Step 6 - Controlled Practice of Strategy Steps and Self-Instruction: Together, the student and the instructor set a goal for the number of action words included in the story. Then the student practiced the learning strategy and self-instructions as he/she wrote a story in response to a new stimulus picture. Positive and corrective feedback was given as needed. The charts and list were intially available, then faded and memorization took place. The step was repeated until mastery occurred (covert self-instruction and the use of the strategy).
After each practice, the student and instructor evaluated the number of action words in the story and graphed that number on a chart. The number of action words was used as a method of evaluation.
Harris, K. R., & Graham, S. (1985). Improving learning disabled students' compostion skills: A self-control strategy training approach. Learing Disablility Quarterly, 8, 27-36
Rebecca Kettinger and Kathy Miner, UVA
To improve the completeness and quality of story compositions
13 and 14 year old 7th graders with learning and behavior problems in need of writing instruction and support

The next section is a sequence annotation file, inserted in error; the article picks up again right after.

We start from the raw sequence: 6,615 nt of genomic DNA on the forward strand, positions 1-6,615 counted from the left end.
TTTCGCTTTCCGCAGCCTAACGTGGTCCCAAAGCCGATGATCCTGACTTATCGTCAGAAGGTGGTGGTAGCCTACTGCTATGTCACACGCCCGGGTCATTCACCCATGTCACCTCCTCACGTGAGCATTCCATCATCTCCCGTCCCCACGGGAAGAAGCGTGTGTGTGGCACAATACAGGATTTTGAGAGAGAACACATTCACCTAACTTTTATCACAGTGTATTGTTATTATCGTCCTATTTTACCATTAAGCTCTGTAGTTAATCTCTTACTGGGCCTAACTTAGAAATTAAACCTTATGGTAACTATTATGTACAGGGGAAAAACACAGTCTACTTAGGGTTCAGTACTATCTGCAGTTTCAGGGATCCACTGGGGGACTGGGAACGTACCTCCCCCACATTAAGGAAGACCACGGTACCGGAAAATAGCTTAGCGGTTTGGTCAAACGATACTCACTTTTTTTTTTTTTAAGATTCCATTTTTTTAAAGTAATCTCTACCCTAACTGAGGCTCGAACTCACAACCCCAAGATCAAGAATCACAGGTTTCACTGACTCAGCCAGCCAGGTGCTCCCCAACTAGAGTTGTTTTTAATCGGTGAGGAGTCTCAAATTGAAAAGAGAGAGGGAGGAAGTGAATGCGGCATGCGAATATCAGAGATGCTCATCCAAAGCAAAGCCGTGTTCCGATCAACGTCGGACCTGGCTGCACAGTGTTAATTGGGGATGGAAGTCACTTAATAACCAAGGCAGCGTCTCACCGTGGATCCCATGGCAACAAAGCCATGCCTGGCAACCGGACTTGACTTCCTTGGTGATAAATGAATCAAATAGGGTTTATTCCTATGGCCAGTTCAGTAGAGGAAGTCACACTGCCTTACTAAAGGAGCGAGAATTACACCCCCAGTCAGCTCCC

Students were given "The Story Planner" to help them to write a story composition from beginning to end. "The Story Planner" is a chart of story composition elements for students to use during the writing process. The elements included on the planner were (a) main character, (b) other characters, (c) setting, (d) problem, (e) plan or action, and (f) ending. The elements were listed on the chart in the first column. The second column was called "Write as I Plan" and the third was titled "Check as I Write." Students were instructed to use the second column as a planning column, for making brief notes as they wrote, and the third column as a record of each element's inclusion in the composition.
Teachers gave each student a training session to explain "The Story Planner." Students were instructed in the parts of a story composition and shown examples of how to use the planner to plan a story and ensure that all elements were included. Pictures were provided as writing prompts and were chosen from a large set of pictures rated by peers as "Interesting and I CAN write about it." In this study students were given fifteen minutes for writing each composition.
During the first few days immediately following strategy training, students were carefully monitored to ensure that they used the form correctly; planning ahead and checking off elements as they were included.
Evaluation could be on the basis of coherence; all elements included, temporally sequenced and logically connected. A second evaluation could be of organizational elements of writing projects. Teachers could track both evaluation areas for improvement, over time.
Martin, K. F., & Manno C. (1995). Use of a check-off system to improve middle school student's story compositions. Journal of Learning Disabilities, 28, 139-149.
Brenda E. Fogus, UVA